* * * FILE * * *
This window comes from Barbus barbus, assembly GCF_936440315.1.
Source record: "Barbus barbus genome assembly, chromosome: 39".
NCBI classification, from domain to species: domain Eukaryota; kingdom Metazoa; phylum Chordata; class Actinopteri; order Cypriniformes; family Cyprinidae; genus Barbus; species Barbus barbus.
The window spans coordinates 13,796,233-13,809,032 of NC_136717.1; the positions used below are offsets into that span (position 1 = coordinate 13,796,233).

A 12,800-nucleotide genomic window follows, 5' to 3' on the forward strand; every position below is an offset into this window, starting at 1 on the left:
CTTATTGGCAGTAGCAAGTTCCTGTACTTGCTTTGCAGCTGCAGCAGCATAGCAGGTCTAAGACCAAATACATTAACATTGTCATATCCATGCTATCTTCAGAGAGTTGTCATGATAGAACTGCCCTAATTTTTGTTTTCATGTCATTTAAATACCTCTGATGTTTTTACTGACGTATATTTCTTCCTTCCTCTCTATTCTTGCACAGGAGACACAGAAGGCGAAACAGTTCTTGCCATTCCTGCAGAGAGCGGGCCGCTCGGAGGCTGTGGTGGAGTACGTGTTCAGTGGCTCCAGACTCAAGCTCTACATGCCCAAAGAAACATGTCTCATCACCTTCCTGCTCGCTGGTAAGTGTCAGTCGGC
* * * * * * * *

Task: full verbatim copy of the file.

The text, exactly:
This window comes from Barbus barbus, assembly GCF_936440315.1.
Source record: "Barbus barbus genome assembly, chromosome: 39".
NCBI classification, from domain to species: domain Eukaryota; kingdom Metazoa; phylum Chordata; class Actinopteri; order Cypriniformes; family Cyprinidae; genus Barbus; species Barbus barbus.
The window spans coordinates 13,796,233-13,809,032 of NC_136717.1; the positions used below are offsets into that span (position 1 = coordinate 13,796,233).

A 12,800-nucleotide genomic window follows, 5' to 3' on the forward strand; every position below is an offset into this window, starting at 1 on the left:
CTTATTGGCAGTAGCAAGTTCCTGTACTTGCTTTGCAGCTGCAGCAGCATAGCAGGTCTAAGACCAAATACATTAACATTGTCATATCCATGCTATCTTCAGAGAGTTGTCATGATAGAACTGCCCTAATTTTTGTTTTCATGTCATTTAAATACCTCTGATGTTTTTACTGACGTATATTTCTTCCTTCCTCTCTATTCTTGCACAGGAGACACAGAAGGCGAAACAGTTCTTGCCATTCCTGCAGAGAGCGGGCCGCTCGGAGGCTGTGGTGGAGTACGTGTTCAGTGGCTCCAGACTCAAGCTCTACATGCCCAAAGAAACATGTCTCATCACCTTCCTGCTCGCTGGTAAGTGTCAGTCGGC